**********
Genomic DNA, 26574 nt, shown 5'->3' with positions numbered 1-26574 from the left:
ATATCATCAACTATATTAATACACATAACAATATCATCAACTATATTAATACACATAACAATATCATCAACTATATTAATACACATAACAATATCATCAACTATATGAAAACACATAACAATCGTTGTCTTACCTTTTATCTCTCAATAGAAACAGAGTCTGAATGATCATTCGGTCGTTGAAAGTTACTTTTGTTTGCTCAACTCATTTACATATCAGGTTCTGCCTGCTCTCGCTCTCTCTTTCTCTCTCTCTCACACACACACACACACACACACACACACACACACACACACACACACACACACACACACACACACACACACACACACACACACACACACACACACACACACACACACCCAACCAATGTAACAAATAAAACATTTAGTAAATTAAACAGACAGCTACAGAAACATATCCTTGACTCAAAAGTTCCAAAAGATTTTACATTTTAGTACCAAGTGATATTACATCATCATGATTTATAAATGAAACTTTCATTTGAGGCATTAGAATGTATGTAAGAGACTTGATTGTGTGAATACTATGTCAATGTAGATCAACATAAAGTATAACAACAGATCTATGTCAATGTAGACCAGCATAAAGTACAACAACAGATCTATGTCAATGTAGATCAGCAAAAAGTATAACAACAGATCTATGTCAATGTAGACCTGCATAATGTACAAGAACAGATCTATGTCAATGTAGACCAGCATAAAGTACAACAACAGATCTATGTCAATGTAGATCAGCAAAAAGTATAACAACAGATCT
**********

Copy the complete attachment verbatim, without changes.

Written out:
Genomic DNA, 26574 nt, shown 5'->3' with positions numbered 1-26574 from the left:
ATATCATCAACTATATTAATACACATAACAATATCATCAACTATATTAATACACATAACAATATCATCAACTATATTAATACACATAACAATATCATCAACTATATGAAAACACATAACAATCGTTGTCTTACCTTTTATCTCTCAATAGAAACAGAGTCTGAATGATCATTCGGTCGTTGAAAGTTACTTTTGTTTGCTCAACTCATTTACATATCAGGTTCTGCCTGCTCTCGCTCTCTCTTTCTCTCTCTCTCACACACACACACACACACACACACACACACACACACACACACACACACACACACACACACACACACACACACACACACACACACACACACACACACACACACACACCCAACCAATGTAACAAATAAAACATTTAGTAAATTAAACAGACAGCTACAGAAACATATCCTTGACTCAAAAGTTCCAAAAGATTTTACATTTTAGTACCAAGTGATATTACATCATCATGATTTATAAATGAAACTTTCATTTGAGGCATTAGAATGTATGTAAGAGACTTGATTGTGTGAATACTATGTCAATGTAGATCAACATAAAGTATAACAACAGATCTATGTCAATGTAGACCAGCATAAAGTACAACAACAGATCTATGTCAATGTAGATCAGCAAAAAGTATAACAACAGATCTATGTCAATGTAGACCTGCATAATGTACAAGAACAGATCTATGTCAATGTAGACCAGCATAAAGTACAACAACAGATCTATGTCAATGTAGATCAGCAAAAAGTATAACAACAGATCT